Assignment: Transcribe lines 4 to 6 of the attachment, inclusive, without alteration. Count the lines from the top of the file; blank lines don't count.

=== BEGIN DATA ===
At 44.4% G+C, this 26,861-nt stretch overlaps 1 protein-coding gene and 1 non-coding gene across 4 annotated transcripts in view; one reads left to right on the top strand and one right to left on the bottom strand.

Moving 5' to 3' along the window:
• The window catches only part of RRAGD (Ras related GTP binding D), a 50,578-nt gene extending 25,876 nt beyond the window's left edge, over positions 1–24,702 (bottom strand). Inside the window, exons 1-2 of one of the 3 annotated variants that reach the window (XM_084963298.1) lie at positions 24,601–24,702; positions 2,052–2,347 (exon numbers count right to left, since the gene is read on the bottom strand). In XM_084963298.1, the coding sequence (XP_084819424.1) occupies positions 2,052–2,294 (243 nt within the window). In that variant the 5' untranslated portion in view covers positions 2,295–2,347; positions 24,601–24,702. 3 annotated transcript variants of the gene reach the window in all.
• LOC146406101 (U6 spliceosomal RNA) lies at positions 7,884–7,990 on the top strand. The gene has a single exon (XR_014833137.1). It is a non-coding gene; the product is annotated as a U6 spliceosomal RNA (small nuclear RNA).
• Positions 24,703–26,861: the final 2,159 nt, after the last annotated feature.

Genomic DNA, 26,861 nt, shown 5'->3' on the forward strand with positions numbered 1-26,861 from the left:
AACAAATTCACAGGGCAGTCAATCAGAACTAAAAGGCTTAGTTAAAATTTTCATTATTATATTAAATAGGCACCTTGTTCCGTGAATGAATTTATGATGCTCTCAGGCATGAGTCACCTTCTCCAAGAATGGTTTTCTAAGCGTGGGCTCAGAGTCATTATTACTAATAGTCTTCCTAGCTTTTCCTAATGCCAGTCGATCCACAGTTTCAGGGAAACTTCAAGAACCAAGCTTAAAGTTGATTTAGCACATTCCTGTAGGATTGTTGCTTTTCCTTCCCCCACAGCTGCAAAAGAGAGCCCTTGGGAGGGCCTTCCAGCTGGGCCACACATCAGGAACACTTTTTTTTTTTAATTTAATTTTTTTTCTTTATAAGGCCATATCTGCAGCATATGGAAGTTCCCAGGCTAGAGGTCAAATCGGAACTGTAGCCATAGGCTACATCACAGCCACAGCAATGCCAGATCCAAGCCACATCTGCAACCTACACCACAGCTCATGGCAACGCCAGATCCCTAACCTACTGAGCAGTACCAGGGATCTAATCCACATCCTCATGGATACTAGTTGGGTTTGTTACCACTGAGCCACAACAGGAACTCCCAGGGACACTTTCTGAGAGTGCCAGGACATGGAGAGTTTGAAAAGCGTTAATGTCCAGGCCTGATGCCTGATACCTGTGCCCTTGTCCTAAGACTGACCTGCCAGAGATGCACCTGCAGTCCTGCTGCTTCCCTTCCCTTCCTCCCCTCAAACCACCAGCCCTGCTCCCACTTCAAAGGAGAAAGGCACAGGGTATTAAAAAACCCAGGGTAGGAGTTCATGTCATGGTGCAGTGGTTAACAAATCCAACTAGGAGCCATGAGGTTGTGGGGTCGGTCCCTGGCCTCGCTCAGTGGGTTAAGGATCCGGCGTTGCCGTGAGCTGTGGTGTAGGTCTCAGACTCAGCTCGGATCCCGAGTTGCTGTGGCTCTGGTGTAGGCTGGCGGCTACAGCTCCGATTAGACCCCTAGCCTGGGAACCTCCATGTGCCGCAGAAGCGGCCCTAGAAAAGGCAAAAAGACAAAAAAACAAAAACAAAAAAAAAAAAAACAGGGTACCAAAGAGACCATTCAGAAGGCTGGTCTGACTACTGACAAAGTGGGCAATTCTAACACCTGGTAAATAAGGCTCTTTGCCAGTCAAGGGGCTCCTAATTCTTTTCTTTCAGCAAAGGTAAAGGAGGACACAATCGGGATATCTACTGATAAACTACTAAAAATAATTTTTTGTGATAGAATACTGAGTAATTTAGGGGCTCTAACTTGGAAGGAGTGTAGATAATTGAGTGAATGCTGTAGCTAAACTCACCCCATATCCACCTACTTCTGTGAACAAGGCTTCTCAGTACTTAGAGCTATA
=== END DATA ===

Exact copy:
• LOC146406101 (U6 spliceosomal RNA) lies at positions 7,884–7,990 on the top strand. The gene has a single exon (XR_014833137.1). It is a non-coding gene; the product is annotated as a U6 spliceosomal RNA (small nuclear RNA).
• Positions 24,703–26,861: the final 2,159 nt, after the last annotated feature.

Genomic DNA, 26,861 nt, shown 5'->3' on the forward strand with positions numbered 1-26,861 from the left: